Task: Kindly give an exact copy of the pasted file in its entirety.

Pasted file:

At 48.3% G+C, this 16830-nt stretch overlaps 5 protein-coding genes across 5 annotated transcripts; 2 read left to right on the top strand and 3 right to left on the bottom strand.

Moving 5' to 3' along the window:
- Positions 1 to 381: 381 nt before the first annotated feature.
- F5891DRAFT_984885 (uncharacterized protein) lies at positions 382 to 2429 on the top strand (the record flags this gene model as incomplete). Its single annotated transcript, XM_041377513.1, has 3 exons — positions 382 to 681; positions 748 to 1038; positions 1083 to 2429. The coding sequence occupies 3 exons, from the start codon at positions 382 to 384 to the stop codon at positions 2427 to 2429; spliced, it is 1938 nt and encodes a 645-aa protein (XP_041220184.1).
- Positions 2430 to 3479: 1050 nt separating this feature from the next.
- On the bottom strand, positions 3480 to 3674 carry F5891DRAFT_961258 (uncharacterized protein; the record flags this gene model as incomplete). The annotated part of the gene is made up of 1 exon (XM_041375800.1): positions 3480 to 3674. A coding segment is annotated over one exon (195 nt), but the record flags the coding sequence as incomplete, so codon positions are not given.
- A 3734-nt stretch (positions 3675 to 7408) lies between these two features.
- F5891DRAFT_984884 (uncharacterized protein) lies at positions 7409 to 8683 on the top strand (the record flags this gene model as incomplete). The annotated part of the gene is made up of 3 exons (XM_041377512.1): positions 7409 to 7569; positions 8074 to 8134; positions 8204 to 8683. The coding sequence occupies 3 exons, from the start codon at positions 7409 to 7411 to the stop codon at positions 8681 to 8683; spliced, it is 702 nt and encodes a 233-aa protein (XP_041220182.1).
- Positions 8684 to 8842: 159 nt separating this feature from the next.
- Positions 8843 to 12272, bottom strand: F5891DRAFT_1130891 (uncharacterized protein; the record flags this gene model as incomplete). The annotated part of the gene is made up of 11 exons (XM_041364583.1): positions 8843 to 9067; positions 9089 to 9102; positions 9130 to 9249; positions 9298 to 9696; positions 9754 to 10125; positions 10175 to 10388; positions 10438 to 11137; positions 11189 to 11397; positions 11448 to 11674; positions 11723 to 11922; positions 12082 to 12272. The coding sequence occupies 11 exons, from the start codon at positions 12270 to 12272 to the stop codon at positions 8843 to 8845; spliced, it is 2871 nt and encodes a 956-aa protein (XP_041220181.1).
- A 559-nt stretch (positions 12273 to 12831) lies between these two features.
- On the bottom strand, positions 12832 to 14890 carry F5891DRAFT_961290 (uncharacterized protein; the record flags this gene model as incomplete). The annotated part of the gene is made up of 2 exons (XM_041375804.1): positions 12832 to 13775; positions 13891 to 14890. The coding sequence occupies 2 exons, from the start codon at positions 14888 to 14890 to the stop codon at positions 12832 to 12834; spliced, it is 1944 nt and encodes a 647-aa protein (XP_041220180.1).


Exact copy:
At 48.3% G+C, this 16830-nt stretch overlaps 5 protein-coding genes across 5 annotated transcripts; 2 read left to right on the top strand and 3 right to left on the bottom strand.

Moving 5' to 3' along the window:
- Positions 1 to 381: 381 nt before the first annotated feature.
- F5891DRAFT_984885 (uncharacterized protein) lies at positions 382 to 2429 on the top strand (the record flags this gene model as incomplete). Its single annotated transcript, XM_041377513.1, has 3 exons — positions 382 to 681; positions 748 to 1038; positions 1083 to 2429. The coding sequence occupies 3 exons, from the start codon at positions 382 to 384 to the stop codon at positions 2427 to 2429; spliced, it is 1938 nt and encodes a 645-aa protein (XP_041220184.1).
- Positions 2430 to 3479: 1050 nt separating this feature from the next.
- On the bottom strand, positions 3480 to 3674 carry F5891DRAFT_961258 (uncharacterized protein; the record flags this gene model as incomplete). The annotated part of the gene is made up of 1 exon (XM_041375800.1): positions 3480 to 3674. A coding segment is annotated over one exon (195 nt), but the record flags the coding sequence as incomplete, so codon positions are not given.
- A 3734-nt stretch (positions 3675 to 7408) lies between these two features.
- F5891DRAFT_984884 (uncharacterized protein) lies at positions 7409 to 8683 on the top strand (the record flags this gene model as incomplete). The annotated part of the gene is made up of 3 exons (XM_041377512.1): positions 7409 to 7569; positions 8074 to 8134; positions 8204 to 8683. The coding sequence occupies 3 exons, from the start codon at positions 7409 to 7411 to the stop codon at positions 8681 to 8683; spliced, it is 702 nt and encodes a 233-aa protein (XP_041220182.1).
- Positions 8684 to 8842: 159 nt separating this feature from the next.
- Positions 8843 to 12272, bottom strand: F5891DRAFT_1130891 (uncharacterized protein; the record flags this gene model as incomplete). The annotated part of the gene is made up of 11 exons (XM_041364583.1): positions 8843 to 9067; positions 9089 to 9102; positions 9130 to 9249; positions 9298 to 9696; positions 9754 to 10125; positions 10175 to 10388; positions 10438 to 11137; positions 11189 to 11397; positions 11448 to 11674; positions 11723 to 11922; positions 12082 to 12272. The coding sequence occupies 11 exons, from the start codon at positions 12270 to 12272 to the stop codon at positions 8843 to 8845; spliced, it is 2871 nt and encodes a 956-aa protein (XP_041220181.1).
- A 559-nt stretch (positions 12273 to 12831) lies between these two features.
- On the bottom strand, positions 12832 to 14890 carry F5891DRAFT_961290 (uncharacterized protein; the record flags this gene model as incomplete). The annotated part of the gene is made up of 2 exons (XM_041375804.1): positions 12832 to 13775; positions 13891 to 14890. The coding sequence occupies 2 exons, from the start codon at positions 14888 to 14890 to the stop codon at positions 12832 to 12834; spliced, it is 1944 nt and encodes a 647-aa protein (XP_041220180.1).